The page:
Today, July 16, 2019, is the sixth birthday and anniversary of Zia Sarai Joseph, Jo-Anne’s daughter. Six years later, the date also falls on a Tuesday, like in 2013. Today, I take the liberty as Glow’s editor, to let Jo-Anne’s words on Glow’s face be less pretty, less artistic, less beautiful. One of the things I have always loved about Glow are the lilting, symbolic, metaphorical, beautiful pieces of themselves babyloss parents share with us on Glow’s cover. But today, there is nothing beautiful about Jo-Anne’s piece. No theme, no direction, and no deep reflection. It just is. It contains her chaotic but withdrawn mind, her intensity, her ugliness. And that, as we all know, can be the reality of grief.
Today, around the fire, let your serpents down, and let’s sit with Jo-Anne as she vents.
I have written and rewritten this article several times. Sometimes I have left it because I became too choked up, sometimes I have deleted hundreds of words because none of it made any sense. I have stared at a blank screen, tapping at the mouse, wanting something inspiring to pour out of me. This is after all Glow in the Woods. I wrote but there was no emotion, it invoked no feelings in me. It was flat and impassive, not pretty enough. It articulated nothing and contained too many vulgar words for public consumption.
Last year I published an anthology of poetry, prose and letters from bereaved parents to their babies (The eBook is free at https://dl.bookfunnel.com/gy0y58ffbz).
This week I have been told that some of my recent social media posts were too intense. That I had to remember that I was an author, that this was my business. That if publishing houses were looking at my page, it would come across as unprofessional. I had readers and followers and should rant in private. It’s why I have a private page.
So, I went in and I deleted those posts. The person who said it did so from a good place – she wants me to succeed in my writing career. And there were some pretty intense posts. Hateful posts about religion, against people who think having a mental disorder is a joke. Maybe this post itself is too intense. Maybe the editors will decide it really sounds like the rantings of a mad woman and ask me to rewrite it. I won’t mind, because you see, I try to rewrite myself every single day since Zia died.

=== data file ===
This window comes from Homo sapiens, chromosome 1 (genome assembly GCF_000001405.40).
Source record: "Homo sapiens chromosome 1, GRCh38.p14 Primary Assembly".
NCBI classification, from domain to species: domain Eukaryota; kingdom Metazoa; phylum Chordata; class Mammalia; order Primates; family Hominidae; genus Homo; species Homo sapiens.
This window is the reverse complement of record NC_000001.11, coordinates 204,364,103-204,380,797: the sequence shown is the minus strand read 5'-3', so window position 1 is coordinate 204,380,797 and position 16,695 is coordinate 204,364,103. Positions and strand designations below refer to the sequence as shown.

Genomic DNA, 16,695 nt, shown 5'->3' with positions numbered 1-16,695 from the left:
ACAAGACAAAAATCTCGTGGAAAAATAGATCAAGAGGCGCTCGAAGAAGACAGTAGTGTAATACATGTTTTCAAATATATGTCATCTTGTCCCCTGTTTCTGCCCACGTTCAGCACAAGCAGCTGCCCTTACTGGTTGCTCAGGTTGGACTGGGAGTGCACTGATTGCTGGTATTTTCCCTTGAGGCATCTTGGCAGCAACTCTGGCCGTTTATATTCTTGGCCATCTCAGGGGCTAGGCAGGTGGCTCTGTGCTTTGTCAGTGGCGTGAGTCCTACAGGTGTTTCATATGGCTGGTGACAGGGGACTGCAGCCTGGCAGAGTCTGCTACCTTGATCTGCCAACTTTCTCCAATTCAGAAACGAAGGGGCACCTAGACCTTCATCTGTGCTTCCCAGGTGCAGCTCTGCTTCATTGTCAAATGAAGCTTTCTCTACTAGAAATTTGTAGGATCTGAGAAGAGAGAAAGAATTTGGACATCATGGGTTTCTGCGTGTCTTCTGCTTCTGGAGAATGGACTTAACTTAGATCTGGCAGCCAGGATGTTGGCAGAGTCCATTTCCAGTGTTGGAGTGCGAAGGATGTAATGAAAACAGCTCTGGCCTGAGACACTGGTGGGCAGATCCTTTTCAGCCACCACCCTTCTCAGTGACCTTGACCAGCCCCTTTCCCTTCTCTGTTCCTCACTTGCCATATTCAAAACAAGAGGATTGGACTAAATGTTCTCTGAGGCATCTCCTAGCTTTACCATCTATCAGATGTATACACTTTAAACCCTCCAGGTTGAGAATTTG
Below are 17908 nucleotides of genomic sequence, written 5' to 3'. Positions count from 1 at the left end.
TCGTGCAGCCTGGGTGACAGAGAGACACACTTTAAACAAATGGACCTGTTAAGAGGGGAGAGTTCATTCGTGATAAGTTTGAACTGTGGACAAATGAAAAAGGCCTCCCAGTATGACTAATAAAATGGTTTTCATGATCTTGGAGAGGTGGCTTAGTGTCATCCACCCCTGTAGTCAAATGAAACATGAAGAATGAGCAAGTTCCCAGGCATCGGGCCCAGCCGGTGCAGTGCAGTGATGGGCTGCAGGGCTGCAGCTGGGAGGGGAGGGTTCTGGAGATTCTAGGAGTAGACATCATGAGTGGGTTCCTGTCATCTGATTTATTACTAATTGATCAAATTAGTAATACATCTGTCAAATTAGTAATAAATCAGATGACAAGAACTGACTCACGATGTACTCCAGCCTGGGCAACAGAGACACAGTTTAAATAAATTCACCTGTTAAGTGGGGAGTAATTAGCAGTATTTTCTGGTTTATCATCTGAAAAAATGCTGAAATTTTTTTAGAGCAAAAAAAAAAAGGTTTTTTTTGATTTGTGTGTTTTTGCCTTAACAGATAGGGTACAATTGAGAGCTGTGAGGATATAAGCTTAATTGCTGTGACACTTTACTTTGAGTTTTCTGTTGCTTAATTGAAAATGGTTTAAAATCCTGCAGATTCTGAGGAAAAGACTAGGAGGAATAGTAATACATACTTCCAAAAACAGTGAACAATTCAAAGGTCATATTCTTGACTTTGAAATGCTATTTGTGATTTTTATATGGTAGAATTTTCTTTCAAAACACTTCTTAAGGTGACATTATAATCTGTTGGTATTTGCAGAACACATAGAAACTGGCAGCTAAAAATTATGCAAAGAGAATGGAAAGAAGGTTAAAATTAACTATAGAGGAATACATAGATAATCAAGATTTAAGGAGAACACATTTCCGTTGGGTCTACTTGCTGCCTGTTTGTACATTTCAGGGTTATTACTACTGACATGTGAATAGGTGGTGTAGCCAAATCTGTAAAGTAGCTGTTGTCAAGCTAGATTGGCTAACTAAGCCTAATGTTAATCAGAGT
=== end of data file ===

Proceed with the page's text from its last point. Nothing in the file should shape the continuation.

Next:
And I have failed.
It’s July and I hate July. It’s a messed-up month, my child died, and so I am not a very pleasant person. In fact, I am hateful, snappy, emotional and so close to breaking point it scares me.
Six years and it’s all come full circle. I remember it all and the tinge of sadness that constantly lingered has erupted into a volcano. I find myself doing the usual retracing of steps, reading of emails, counting of days. I can go on and on about what was, and it still won’t change what is. So, the tears remain at the base of my eyes and the ache grows inside me, because surely it has been long enough? Surely.
The thing about losing a baby that most people don’t quite understand is that, you lose so much more than just a human being that should have been a certain age on a certain day, in a certain year. It is the loss of a future that will never be written. A loss of relationships, hopes, dreams. After six years she is still the one thing I will never have no matter what I achieve, and she is the one thing I want more than words can truly express.
She is out of reach, not even like the moon, even it has footprints on it. My thoughts suddenly turn to the movie First Man. Have you seen it? It is the story of Neil Armstrong, the first man on the moon. What stuck out for me, what imprinted itself on my mind, is the scene where Neil Armstrong looks out into nothingness, then places a baby bracelet on the moon.
Whether or not he really did it or whether it was a creative liberty taken by the directors of the movie is irrelevant, because it captures the truth about grief and mourning. That is what matters to me. That nearly seven years after his two-year old daughter died, he remembered, he felt, he hurt, and he wanted to do something significant to mark her existence. There is no timeframe for grieving the loss of a child, there is no expiry date. It just is.
Over the years, I’ve become more withdrawn as the date nears. It doesn’t mean I hurt any less. I just can’t light a candle or do something special to commemorate her life just because I am expected to. Her life is, because I am, and as long as I am alive, she will be remembered, not just in rituals on an annual basis. Which I have no issue with. It is a personal thing and I have outgrown those kinds of things, and I would like to think she has too. I simply hurt and let it consume me, and that is okay.
I have stopped looking for signs that she is still around me. I don’t know and that is okay. I don’t know what is on the other side, and quite frankly, I do not care. I just live my life as best I can because that is all I can do. I cannot be the things people want me to be. And so maybe I am too intense, and should tone down. The issue is that the world wants the ugliness to be private, a silent storm. It shouldn’t upset the balance.
My balance was thrown off six years ago and I am still trying to stand steady.
There must have been a point to all this. I guess I want you all to know that it is okay to feel like shit sometimes. It is not a problem to hurt and break and then put yourself back together again. Death is too complex of a topic for me to ever understand, because the more I think about it the less meaning life has, so I stay off it. Just know that every life matters. Your babies’ lives matter and you can be sad about losing them for as long as you want to or need to.
I should send this before I delete it this time again.
What is your intensity and ugliness? What have you been told regarding toning it down because it makes others uncomfortable?